Biomedical Microdevices

, Volume 11, Issue 1, pp 135–142

Capture and alignment of phi29 viral particles in sub-40 nanometer porous alumina membranes

  • Jeong-Mi Moon
  • Demir Akin
  • Yi Xuan
  • Peide D. Ye
  • Peixuan Guo
  • Rashid Bashir
Article

DOI: 10.1007/s10544-008-9217-0

Cite this article as:
Moon, J., Akin, D., Xuan, Y. et al. Biomed Microdevices (2009) 11: 135. doi:10.1007/s10544-008-9217-0

Abstract

Bacteriophage phi29 virus nanoparticles and its associated DNA packaging nanomotor can provide for novel possibilities towards the development of hybrid bio-nano structures. Towards the goal of interfacing the phi29 viruses and nanomotors with artificial micro and nanostructures, we fabricated nanoporous Anodic Aluminum Oxide (AAO) membranes with pore size of 70 nm and shrunk the pores to sub 40 nm diameter using atomic layer deposition (ALD) of Aluminum Oxide. We were able to capture and align particles in the anodized nanopores using two methods. Firstly, a functionalization and polishing process to chemically attach the particles in the inner surface of the pores was developed. Secondly, centrifugation of the particles was utilized to align them in the pores of the nanoporous membranes. In addition, when a mixture of empty capsids and packaged particles was centrifuged at specific speeds, it was found that the empty capsids deform and pass through 40 nm diameter pores whereas the particles packaged with DNA were mainly retained at the top surface of the nanoporous membranes. Fluorescence microscopy was used to verify the selective filtration of empty capsids through the nanoporous membranes.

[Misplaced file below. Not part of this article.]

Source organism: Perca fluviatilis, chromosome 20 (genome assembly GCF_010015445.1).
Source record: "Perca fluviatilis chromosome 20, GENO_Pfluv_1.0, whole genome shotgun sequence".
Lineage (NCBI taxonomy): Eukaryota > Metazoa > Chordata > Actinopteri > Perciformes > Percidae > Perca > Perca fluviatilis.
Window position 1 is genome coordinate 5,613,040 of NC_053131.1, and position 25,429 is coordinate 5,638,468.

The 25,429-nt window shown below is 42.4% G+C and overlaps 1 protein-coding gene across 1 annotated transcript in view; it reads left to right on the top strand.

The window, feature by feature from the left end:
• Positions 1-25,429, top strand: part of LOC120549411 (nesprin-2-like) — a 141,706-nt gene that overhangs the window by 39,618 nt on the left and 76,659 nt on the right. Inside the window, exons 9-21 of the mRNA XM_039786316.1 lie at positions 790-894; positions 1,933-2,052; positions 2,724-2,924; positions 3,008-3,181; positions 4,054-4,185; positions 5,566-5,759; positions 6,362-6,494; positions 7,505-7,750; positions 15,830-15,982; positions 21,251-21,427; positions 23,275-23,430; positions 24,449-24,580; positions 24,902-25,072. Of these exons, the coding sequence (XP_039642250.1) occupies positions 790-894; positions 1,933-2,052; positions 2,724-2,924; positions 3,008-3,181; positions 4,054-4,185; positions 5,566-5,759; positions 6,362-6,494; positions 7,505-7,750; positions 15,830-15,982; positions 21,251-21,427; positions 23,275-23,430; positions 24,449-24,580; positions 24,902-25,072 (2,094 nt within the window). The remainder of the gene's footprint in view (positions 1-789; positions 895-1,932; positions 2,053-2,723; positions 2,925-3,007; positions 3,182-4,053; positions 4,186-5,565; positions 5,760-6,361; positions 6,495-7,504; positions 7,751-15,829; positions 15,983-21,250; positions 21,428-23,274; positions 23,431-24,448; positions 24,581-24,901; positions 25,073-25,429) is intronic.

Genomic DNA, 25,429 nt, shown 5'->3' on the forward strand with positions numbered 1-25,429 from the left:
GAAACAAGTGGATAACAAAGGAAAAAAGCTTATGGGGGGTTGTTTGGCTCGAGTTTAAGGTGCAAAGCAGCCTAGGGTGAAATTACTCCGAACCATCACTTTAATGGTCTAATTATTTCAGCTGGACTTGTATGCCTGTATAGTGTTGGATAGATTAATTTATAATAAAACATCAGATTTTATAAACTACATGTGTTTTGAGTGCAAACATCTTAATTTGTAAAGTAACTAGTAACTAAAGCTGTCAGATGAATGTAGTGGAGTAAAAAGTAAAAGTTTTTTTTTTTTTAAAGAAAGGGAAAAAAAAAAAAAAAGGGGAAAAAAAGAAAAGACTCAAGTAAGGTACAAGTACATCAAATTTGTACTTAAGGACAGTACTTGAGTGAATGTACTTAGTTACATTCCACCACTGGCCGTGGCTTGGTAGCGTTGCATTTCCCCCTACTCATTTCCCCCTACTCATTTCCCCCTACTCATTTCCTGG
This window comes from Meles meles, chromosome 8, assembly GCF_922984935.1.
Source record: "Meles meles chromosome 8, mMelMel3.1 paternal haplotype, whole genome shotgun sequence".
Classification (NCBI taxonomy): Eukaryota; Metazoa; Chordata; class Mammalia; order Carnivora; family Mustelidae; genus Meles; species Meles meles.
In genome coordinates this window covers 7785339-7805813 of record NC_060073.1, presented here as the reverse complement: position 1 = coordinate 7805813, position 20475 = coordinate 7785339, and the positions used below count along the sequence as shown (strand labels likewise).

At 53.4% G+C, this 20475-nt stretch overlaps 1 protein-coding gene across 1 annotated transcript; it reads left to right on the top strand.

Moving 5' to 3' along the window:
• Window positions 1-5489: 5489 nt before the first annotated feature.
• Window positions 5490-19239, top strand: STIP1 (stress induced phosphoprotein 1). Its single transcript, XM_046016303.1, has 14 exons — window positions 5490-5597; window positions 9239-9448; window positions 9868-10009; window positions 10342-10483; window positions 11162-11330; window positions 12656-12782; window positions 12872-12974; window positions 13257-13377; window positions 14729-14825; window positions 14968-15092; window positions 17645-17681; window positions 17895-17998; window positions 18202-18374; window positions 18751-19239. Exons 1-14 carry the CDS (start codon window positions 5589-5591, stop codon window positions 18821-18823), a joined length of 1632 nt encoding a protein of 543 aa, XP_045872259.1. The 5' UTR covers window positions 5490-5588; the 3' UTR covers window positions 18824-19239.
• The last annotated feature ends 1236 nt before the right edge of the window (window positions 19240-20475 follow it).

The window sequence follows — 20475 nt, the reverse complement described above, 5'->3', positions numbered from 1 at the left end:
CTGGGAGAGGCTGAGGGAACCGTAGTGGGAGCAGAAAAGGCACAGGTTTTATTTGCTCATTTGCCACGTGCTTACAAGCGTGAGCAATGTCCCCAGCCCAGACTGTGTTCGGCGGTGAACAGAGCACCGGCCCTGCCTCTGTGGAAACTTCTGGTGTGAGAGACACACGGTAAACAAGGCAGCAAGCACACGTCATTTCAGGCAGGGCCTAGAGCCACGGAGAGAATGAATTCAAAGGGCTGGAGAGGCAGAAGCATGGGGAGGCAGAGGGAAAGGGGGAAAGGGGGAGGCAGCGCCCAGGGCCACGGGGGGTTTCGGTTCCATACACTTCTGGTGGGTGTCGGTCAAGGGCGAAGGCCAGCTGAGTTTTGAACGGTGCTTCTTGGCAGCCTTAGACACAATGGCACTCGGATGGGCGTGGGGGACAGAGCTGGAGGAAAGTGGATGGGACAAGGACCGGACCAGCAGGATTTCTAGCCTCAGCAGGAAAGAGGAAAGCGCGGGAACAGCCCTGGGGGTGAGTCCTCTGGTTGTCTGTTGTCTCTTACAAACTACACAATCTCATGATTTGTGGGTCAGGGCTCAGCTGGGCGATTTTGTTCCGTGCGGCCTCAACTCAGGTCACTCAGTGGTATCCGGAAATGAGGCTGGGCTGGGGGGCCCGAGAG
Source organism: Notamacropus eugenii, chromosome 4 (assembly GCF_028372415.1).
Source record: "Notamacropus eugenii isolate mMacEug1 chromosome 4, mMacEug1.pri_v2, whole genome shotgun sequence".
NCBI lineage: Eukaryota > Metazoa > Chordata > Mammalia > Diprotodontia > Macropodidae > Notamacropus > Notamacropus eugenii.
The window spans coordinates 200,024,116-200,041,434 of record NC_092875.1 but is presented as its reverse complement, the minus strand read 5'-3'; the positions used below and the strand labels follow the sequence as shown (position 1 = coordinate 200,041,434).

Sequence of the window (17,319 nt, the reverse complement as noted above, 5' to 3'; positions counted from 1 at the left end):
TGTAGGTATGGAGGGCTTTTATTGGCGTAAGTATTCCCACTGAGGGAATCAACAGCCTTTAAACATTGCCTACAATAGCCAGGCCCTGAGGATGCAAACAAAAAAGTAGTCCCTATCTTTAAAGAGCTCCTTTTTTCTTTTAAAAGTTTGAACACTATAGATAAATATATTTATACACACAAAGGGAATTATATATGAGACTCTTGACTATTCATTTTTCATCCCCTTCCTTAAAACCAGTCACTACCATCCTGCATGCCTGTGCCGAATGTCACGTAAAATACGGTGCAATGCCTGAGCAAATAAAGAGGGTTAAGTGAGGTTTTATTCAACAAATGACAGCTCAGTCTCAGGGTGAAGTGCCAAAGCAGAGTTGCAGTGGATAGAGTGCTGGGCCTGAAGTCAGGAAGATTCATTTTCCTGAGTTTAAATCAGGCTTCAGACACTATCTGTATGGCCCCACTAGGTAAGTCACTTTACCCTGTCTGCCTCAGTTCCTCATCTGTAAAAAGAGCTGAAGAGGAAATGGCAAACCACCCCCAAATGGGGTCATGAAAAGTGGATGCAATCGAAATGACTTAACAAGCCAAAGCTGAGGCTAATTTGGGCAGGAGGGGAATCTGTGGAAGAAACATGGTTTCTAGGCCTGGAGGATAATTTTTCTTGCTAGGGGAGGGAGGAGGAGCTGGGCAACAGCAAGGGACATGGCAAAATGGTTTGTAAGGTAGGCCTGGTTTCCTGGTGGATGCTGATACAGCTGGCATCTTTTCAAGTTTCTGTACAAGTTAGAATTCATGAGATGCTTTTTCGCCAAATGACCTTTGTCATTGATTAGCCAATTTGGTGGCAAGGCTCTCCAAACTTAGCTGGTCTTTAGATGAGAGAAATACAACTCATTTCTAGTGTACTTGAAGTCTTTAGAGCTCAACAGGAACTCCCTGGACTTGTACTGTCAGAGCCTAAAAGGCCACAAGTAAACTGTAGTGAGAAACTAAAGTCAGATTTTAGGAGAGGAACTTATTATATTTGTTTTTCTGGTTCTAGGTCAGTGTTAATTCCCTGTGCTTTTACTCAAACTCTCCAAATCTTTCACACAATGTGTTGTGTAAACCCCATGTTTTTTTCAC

Keywords

phi29Nanoporous membraneAtomic layer depositionAlignmentCapture

Copyright information

© Springer Science+Business Media, LLC 2008

Authors and Affiliations

  • Jeong-Mi Moon
    • 1
    • 2
  • Demir Akin
    • 3
    • 4
  • Yi Xuan
    • 1
  • Peide D. Ye
    • 1
  • Peixuan Guo
    • 5
  • Rashid Bashir
    • 6
  1. 1.Birck Nanotechnology Center, School of Electrical and Computer EngineeringPurdue UniversityWest LafayetteUSA
  2. 2.Micro and Nanotechnology Laboratory, Department of Electrical and Computer EngineeringUniversity of Illinois at Urbana-ChampaignUrbanaUSA
  3. 3.Birck Nanotechnology Center, Weldon School of Biomedical EngineeringPurdue UniversityWest LafayetteUSA
  4. 4.Center for Cancer Nanotechnology ExcellenceStanford University School of MedicineStanfordUSA
  5. 5.School of Biomedical EngineeringUniversity of CincinnatiCincinnatiUSA
  6. 6.Micro and Nanotechnology Laboratory, Department of Electrical and Computer Engineering and BioengineeringUniversity of Illinois at Urbana-ChampaignUrbanaUSA